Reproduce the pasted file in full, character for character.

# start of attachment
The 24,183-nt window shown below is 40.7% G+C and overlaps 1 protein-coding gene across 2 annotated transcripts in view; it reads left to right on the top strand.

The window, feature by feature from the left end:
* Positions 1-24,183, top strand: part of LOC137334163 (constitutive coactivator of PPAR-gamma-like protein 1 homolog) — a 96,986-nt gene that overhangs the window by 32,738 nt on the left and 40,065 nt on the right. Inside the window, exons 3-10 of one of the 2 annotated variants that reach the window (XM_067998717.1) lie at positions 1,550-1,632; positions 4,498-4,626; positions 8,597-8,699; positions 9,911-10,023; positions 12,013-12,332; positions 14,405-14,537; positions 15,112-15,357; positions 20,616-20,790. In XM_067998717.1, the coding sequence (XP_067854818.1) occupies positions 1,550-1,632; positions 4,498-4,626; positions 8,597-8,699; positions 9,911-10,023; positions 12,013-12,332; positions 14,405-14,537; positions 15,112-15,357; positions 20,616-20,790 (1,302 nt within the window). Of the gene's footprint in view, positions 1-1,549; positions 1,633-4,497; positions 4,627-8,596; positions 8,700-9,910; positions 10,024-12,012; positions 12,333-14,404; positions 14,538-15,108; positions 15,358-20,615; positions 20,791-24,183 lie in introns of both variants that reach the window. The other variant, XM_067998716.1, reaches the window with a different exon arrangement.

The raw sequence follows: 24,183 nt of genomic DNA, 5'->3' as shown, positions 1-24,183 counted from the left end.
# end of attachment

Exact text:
The 24,183-nt window shown below is 40.7% G+C and overlaps 1 protein-coding gene across 2 annotated transcripts in view; it reads left to right on the top strand.

The window, feature by feature from the left end:
* Positions 1-24,183, top strand: part of LOC137334163 (constitutive coactivator of PPAR-gamma-like protein 1 homolog) — a 96,986-nt gene that overhangs the window by 32,738 nt on the left and 40,065 nt on the right. Inside the window, exons 3-10 of one of the 2 annotated variants that reach the window (XM_067998717.1) lie at positions 1,550-1,632; positions 4,498-4,626; positions 8,597-8,699; positions 9,911-10,023; positions 12,013-12,332; positions 14,405-14,537; positions 15,112-15,357; positions 20,616-20,790. In XM_067998717.1, the coding sequence (XP_067854818.1) occupies positions 1,550-1,632; positions 4,498-4,626; positions 8,597-8,699; positions 9,911-10,023; positions 12,013-12,332; positions 14,405-14,537; positions 15,112-15,357; positions 20,616-20,790 (1,302 nt within the window). Of the gene's footprint in view, positions 1-1,549; positions 1,633-4,497; positions 4,627-8,596; positions 8,700-9,910; positions 10,024-12,012; positions 12,333-14,404; positions 14,538-15,108; positions 15,358-20,615; positions 20,791-24,183 lie in introns of both variants that reach the window. The other variant, XM_067998716.1, reaches the window with a different exon arrangement.

The raw sequence follows: 24,183 nt of genomic DNA, 5'->3' as shown, positions 1-24,183 counted from the left end.